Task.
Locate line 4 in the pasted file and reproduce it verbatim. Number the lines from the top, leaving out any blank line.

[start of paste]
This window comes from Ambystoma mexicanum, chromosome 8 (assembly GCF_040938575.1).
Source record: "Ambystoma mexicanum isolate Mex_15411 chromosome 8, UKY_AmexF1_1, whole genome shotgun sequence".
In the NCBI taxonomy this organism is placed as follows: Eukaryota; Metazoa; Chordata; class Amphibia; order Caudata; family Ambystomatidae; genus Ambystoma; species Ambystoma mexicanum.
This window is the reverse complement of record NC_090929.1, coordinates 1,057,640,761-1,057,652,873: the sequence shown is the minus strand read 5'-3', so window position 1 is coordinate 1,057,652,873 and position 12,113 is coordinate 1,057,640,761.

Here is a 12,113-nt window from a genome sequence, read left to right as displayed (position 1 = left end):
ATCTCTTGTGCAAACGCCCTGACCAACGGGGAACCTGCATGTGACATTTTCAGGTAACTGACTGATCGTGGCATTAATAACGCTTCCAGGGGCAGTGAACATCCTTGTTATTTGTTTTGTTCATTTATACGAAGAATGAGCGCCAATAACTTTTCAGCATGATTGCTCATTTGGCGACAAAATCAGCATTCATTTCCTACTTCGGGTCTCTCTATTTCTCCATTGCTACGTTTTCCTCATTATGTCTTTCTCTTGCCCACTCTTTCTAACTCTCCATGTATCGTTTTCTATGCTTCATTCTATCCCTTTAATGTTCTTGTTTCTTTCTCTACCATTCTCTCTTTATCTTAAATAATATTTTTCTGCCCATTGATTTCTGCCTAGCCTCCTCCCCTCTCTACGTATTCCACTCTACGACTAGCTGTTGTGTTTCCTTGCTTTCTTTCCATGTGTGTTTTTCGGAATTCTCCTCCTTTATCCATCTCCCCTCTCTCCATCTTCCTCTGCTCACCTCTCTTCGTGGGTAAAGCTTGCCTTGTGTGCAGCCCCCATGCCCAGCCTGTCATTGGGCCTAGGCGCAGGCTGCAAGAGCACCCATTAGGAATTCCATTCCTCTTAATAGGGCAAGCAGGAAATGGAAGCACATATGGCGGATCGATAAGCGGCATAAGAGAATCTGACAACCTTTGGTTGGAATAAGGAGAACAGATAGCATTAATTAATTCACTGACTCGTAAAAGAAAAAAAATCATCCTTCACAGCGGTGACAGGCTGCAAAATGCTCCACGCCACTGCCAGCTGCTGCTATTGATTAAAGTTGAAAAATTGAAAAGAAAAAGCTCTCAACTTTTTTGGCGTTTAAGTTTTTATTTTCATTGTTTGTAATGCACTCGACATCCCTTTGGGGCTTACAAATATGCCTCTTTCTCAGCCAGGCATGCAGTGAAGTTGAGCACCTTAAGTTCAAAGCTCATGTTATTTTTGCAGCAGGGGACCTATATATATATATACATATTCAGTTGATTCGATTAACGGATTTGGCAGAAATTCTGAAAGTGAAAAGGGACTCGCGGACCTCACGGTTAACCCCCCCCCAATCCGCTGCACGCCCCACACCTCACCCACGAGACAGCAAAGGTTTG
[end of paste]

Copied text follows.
This window is the reverse complement of record NC_090929.1, coordinates 1,057,640,761-1,057,652,873: the sequence shown is the minus strand read 5'-3', so window position 1 is coordinate 1,057,652,873 and position 12,113 is coordinate 1,057,640,761.